A new note in air navigation is the investigation of the Greenland route between Britain and Canada. Its promoters claim that nowhere is there a cross-sea flight of more than 300 miles (which distance is substantially shorter than any of the sea links in Chichester's three-hops trans-Tasman plan, via Norfolk and Lord Howe), but the sea itself is hardly more inhospitable than the icecap of the Greenland plateau. This fact has been advertised by the dramatic loss and rescue of Augustine Courtauld, but the investigating party to which he belongs may yet open up a Canada-Britain air route via the frozen North. It was via icy Labrador that Norse sea-kings are said to have reached America years before the Spaniards.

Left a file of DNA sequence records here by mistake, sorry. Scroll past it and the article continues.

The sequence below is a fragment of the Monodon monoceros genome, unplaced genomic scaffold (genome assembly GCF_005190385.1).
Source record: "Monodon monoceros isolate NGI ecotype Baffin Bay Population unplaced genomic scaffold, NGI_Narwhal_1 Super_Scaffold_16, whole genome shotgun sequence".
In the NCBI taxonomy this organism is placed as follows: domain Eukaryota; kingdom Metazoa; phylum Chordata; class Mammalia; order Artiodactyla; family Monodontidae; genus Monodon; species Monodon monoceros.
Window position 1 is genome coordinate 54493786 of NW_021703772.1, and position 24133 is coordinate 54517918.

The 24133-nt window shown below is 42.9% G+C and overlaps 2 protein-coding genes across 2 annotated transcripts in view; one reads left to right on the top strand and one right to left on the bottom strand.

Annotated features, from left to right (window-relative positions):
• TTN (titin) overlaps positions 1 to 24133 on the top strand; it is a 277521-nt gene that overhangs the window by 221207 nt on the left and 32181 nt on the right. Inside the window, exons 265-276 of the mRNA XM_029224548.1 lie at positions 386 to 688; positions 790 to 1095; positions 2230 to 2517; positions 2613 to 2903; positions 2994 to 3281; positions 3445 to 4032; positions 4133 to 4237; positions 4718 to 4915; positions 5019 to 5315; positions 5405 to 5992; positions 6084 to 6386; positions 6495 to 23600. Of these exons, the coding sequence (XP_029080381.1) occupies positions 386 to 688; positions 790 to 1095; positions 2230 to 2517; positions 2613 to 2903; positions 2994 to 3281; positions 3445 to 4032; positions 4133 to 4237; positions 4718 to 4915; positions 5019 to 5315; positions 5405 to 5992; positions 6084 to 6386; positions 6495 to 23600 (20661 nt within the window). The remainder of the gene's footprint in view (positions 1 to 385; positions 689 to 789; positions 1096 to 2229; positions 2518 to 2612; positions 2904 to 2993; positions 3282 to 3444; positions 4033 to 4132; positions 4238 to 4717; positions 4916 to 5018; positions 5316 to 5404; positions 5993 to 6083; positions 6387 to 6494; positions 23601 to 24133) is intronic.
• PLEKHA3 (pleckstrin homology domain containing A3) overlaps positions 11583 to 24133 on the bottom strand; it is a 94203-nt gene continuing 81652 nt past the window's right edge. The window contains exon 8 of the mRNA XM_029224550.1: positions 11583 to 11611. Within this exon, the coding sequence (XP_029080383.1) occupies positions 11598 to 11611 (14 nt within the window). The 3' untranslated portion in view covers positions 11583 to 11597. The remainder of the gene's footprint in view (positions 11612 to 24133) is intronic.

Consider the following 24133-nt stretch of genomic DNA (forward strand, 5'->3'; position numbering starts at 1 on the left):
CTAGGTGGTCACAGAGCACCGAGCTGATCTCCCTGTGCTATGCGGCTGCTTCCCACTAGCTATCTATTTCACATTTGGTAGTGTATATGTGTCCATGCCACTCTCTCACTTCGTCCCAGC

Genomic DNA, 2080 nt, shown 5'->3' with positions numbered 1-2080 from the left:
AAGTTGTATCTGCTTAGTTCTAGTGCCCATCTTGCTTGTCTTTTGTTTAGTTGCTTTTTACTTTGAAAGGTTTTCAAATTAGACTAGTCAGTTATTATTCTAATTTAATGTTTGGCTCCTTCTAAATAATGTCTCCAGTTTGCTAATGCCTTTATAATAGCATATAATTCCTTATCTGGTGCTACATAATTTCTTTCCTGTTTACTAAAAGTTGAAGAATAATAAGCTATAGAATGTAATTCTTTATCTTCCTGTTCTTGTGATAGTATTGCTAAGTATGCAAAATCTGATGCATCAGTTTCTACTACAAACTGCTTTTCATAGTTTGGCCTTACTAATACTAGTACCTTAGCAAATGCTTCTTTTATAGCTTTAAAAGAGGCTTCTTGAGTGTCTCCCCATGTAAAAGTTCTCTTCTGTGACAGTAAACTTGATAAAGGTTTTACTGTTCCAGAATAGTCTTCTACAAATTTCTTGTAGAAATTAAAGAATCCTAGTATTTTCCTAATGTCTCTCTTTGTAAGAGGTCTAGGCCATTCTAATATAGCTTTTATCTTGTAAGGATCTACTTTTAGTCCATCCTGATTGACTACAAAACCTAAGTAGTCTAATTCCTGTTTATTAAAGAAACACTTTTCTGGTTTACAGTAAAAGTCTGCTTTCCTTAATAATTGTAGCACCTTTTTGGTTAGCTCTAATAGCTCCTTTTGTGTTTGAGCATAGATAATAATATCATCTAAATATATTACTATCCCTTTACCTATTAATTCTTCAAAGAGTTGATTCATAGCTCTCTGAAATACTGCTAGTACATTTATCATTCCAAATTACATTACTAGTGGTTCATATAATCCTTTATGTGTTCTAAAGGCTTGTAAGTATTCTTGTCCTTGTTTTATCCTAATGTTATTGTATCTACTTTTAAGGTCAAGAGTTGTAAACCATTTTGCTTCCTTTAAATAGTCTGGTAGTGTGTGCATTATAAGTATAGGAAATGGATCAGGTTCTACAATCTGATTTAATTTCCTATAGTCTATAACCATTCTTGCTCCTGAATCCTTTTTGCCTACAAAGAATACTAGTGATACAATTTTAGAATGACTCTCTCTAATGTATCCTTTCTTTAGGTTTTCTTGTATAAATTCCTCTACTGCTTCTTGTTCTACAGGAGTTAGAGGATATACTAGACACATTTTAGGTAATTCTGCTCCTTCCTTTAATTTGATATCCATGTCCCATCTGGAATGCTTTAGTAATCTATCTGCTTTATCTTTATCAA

where forms and falls The avalanche—the thunderbolt of snow.”—Byron. Magnificent view of imposing snow-capped peaks obtained from Darjeeling, Bengal, India.

where forms and falls The avalanche—the thunderbolt of snow.”—Byron.
Magnificent view of imposing snow-capped peaks obtained from Darjeeling, Bengal, India.

Twelve Things to Remember.

The value of time; the success of perseverance; the pleasure of working; the dignity of simplicity; the worth of character; the power of kindness; the influence of example; the obligation of duty; the wisdom of economy; the virtue of patience; the joy of originating.— Marshall Field.